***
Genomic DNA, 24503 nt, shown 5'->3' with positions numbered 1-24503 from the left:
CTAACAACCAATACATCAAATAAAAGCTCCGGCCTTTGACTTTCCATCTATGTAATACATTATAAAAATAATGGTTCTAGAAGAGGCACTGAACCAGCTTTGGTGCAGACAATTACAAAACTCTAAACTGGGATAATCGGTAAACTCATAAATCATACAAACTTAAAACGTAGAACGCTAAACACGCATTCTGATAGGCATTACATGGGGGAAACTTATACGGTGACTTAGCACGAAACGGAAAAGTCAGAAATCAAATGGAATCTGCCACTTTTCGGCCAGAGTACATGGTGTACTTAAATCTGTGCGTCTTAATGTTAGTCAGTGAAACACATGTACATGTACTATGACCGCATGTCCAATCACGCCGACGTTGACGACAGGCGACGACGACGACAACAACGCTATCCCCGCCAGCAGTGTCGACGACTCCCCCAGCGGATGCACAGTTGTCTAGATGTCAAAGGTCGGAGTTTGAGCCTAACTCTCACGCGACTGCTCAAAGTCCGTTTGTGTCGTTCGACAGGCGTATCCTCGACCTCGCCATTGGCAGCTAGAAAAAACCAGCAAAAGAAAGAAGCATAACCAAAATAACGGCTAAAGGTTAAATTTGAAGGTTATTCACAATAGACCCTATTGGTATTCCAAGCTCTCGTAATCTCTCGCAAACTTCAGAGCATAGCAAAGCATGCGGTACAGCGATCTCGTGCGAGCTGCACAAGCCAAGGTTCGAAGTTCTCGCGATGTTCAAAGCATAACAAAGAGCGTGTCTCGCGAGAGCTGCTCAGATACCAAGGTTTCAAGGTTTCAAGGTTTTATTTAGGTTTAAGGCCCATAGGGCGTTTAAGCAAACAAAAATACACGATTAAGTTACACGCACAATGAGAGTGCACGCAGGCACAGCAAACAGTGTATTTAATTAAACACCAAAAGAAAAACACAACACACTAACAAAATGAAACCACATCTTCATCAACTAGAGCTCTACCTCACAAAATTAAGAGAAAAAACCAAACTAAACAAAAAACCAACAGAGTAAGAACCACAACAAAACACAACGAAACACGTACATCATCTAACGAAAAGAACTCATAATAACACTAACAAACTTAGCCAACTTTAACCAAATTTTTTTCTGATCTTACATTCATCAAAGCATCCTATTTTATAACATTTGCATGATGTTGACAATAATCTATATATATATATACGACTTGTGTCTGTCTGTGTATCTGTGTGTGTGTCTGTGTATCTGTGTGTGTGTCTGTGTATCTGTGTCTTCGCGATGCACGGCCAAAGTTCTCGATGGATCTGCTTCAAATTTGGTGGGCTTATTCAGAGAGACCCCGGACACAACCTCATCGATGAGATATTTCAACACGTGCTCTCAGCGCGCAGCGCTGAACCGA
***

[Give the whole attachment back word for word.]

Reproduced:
Genomic DNA, 24503 nt, shown 5'->3' with positions numbered 1-24503 from the left:
CTAACAACCAATACATCAAATAAAAGCTCCGGCCTTTGACTTTCCATCTATGTAATACATTATAAAAATAATGGTTCTAGAAGAGGCACTGAACCAGCTTTGGTGCAGACAATTACAAAACTCTAAACTGGGATAATCGGTAAACTCATAAATCATACAAACTTAAAACGTAGAACGCTAAACACGCATTCTGATAGGCATTACATGGGGGAAACTTATACGGTGACTTAGCACGAAACGGAAAAGTCAGAAATCAAATGGAATCTGCCACTTTTCGGCCAGAGTACATGGTGTACTTAAATCTGTGCGTCTTAATGTTAGTCAGTGAAACACATGTACATGTACTATGACCGCATGTCCAATCACGCCGACGTTGACGACAGGCGACGACGACGACAACAACGCTATCCCCGCCAGCAGTGTCGACGACTCCCCCAGCGGATGCACAGTTGTCTAGATGTCAAAGGTCGGAGTTTGAGCCTAACTCTCACGCGACTGCTCAAAGTCCGTTTGTGTCGTTCGACAGGCGTATCCTCGACCTCGCCATTGGCAGCTAGAAAAAACCAGCAAAAGAAAGAAGCATAACCAAAATAACGGCTAAAGGTTAAATTTGAAGGTTATTCACAATAGACCCTATTGGTATTCCAAGCTCTCGTAATCTCTCGCAAACTTCAGAGCATAGCAAAGCATGCGGTACAGCGATCTCGTGCGAGCTGCACAAGCCAAGGTTCGAAGTTCTCGCGATGTTCAAAGCATAACAAAGAGCGTGTCTCGCGAGAGCTGCTCAGATACCAAGGTTTCAAGGTTTCAAGGTTTTATTTAGGTTTAAGGCCCATAGGGCGTTTAAGCAAACAAAAATACACGATTAAGTTACACGCACAATGAGAGTGCACGCAGGCACAGCAAACAGTGTATTTAATTAAACACCAAAAGAAAAACACAACACACTAACAAAATGAAACCACATCTTCATCAACTAGAGCTCTACCTCACAAAATTAAGAGAAAAAACCAAACTAAACAAAAAACCAACAGAGTAAGAACCACAACAAAACACAACGAAACACGTACATCATCTAACGAAAAGAACTCATAATAACACTAACAAACTTAGCCAACTTTAACCAAATTTTTTTCTGATCTTACATTCATCAAAGCATCCTATTTTATAACATTTGCATGATGTTGACAATAATCTATATATATATATACGACTTGTGTCTGTCTGTGTATCTGTGTGTGTGTCTGTGTATCTGTGTGTGTGTCTGTGTATCTGTGTCTTCGCGATGCACGGCCAAAGTTCTCGATGGATCTGCTTCAAATTTGGTGGGCTTATTCAGAGAGACCCCGGACACAACCTCATCGATGAGATATTTCAACACGTGCTCTCAGCGCGCAGCGCTGAACCGA